Faculty members at Concord University, in West Virginia, voted no confidence in Vice President Peter Viscusi Thursday, The Charleston Gazette-Mail reported. Professors are angry about the way general-education requirements were substantially reduced. They say that the administration tried to make the changes without any faculty review, and that when the faculty were permitted to review proposed changes, professors' views were ignored. The university's board chair said the board backs the administration.
Higher Education Quick Takes
Three Lindenwood University men's basketball players have been charged in a rape and suspended from the team, The St. Louis Post-Dispatch reported. Authorities say that one of the basketball players was having consensual sex with a woman when, without her consent, he invited two others to start having sex with her.
Many black students and others at Louisiana State University at Baton Rouge are angry about a racist sign a black student found on her door.
This was left on my apartment door today at University House. Absolutely disgusting. pic.twitter.com/aBdjH8gRF1— cip (@ClarkePerkins) October 20, 2016
After the tweet about the incident was circulated widely, F. King Alexander, LSU's president, tweeted a response.
The founding president of a new network of nine research universities in Europe says the member institutions are united by “the conviction that there is no trade-off between research excellence by global standards, broad access for students and an inclusive academic environment and societal impact in research, teaching and outreach.”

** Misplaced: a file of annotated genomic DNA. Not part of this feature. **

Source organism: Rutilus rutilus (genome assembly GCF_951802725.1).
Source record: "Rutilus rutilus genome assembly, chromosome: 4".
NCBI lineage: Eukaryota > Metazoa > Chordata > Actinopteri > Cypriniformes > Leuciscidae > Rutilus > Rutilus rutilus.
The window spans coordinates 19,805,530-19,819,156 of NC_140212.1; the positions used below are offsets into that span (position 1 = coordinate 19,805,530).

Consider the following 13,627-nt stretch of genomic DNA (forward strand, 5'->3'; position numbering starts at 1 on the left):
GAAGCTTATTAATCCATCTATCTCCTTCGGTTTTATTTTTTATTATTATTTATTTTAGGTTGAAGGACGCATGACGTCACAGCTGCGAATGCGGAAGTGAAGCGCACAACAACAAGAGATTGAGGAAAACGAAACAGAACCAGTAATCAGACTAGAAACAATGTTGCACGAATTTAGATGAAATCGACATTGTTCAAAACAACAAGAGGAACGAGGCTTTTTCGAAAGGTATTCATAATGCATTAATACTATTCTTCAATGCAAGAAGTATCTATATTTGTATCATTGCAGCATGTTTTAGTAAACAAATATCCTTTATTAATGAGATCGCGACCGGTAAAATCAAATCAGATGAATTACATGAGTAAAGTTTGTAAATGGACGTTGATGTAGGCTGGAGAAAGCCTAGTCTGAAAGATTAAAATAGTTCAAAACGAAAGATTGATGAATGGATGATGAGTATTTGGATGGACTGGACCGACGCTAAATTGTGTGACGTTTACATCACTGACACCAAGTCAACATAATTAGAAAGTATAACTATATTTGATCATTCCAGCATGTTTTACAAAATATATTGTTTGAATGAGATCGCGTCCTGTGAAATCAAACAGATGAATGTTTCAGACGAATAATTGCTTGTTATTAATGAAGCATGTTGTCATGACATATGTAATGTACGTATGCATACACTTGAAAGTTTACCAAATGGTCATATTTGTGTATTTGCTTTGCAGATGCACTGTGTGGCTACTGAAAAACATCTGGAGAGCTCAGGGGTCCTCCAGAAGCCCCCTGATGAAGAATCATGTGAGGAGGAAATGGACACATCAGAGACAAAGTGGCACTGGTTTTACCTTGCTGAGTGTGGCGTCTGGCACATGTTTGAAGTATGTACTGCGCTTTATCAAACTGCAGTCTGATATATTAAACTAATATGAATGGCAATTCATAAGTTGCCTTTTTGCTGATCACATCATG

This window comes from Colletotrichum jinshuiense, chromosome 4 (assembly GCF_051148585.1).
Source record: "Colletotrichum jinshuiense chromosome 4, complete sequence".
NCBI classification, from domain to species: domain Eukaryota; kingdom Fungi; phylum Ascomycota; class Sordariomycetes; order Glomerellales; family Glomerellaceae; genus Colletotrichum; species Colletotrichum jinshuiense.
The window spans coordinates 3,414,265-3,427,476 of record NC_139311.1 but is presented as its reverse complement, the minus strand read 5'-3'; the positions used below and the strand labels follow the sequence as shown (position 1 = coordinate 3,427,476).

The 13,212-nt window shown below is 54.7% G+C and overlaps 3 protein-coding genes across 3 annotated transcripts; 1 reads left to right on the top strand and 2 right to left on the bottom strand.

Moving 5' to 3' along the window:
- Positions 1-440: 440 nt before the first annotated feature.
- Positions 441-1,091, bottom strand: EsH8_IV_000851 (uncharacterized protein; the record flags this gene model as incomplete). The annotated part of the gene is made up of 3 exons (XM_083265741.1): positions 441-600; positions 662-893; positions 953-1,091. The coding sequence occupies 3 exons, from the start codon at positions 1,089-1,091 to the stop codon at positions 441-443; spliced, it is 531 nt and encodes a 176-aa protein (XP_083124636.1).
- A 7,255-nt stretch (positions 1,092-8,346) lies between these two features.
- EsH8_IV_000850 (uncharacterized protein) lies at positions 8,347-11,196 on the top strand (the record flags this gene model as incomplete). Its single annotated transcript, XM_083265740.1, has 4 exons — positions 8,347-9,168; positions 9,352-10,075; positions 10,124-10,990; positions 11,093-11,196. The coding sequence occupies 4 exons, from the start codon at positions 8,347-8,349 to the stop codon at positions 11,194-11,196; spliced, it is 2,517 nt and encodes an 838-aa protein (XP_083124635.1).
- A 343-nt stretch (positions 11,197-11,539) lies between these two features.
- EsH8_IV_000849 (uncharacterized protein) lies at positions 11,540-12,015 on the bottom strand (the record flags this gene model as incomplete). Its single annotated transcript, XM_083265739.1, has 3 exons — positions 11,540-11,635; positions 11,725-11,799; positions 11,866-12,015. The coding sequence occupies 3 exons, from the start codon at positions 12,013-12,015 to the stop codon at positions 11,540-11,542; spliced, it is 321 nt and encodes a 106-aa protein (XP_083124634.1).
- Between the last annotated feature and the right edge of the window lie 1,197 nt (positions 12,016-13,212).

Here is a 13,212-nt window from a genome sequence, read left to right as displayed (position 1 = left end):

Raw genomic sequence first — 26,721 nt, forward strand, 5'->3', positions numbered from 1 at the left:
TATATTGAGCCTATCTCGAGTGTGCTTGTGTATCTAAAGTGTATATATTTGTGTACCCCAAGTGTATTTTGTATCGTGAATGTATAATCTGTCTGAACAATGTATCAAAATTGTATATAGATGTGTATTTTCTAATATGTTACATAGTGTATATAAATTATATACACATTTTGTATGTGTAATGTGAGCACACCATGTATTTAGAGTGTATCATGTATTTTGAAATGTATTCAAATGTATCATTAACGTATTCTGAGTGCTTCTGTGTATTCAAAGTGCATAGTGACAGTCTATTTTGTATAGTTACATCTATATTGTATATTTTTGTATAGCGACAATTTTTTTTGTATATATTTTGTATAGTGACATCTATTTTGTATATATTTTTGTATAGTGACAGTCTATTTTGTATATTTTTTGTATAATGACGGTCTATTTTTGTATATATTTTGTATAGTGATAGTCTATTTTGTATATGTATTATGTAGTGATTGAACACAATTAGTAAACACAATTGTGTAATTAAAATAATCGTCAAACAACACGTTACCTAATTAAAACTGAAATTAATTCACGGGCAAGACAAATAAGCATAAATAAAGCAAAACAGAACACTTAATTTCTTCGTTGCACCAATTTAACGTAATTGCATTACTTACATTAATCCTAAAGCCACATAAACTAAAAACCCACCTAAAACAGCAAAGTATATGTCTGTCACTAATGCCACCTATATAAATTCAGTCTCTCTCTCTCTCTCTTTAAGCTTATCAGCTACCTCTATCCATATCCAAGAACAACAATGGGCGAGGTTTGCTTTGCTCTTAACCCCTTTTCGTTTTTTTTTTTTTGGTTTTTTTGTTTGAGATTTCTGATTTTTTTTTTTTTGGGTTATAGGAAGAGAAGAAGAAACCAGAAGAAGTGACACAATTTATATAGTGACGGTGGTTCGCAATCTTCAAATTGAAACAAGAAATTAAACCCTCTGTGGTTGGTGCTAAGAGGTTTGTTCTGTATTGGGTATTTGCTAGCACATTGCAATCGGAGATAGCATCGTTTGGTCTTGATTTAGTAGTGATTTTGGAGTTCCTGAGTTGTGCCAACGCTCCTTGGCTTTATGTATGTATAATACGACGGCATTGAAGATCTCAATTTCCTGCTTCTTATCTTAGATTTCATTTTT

Jaap Winter, founding president of the Aurora Network, and the president of Vrije Universiteit Amsterdam, described plans to hold workshops and share practices across like-minded member institutions. “We found kindred spirits in our ambition, and we think we can learn a lot,” Winter said of the new network, which is being launched today.
All nine of the founding members of the network are part of different funding systems. In addition to Vrije, the eight other participating universities are: Université Grenoble-Alpes, in France, and the Universities of Aberdeen (in Scotland), Antwerp (in Belgium), Bergen (in Norway), Duisburg-Essen (in Germany), East Anglia (in England), Gothenburg (in Sweden) and Iceland.
Indiana-Purdue University at Fort Wayne is suspending or eliminating a number of academic programs as part of an academic prioritization process, a state agency’s recommendation that the institution become a Purdue-only campus and an attempt to close a several-million-dollar budget gap, caused in part by declining enrollment, The News-Sentinel reported. Degree programs in French, geology, German, philosophy and women’s studies are suspended, effectively immediately. Eight additional majors within existing departments, six teaching programs and four graduate programs have been shut down. The university is planning a teach-out program for currently enrolled students. Tenured faculty members in affected programs will be reassigned to different departments. The future of the campus’s nursing, dental education and medical imaging programs is still under discussion. Degree programs in environmental geology and environmental policy were cut previously, in July.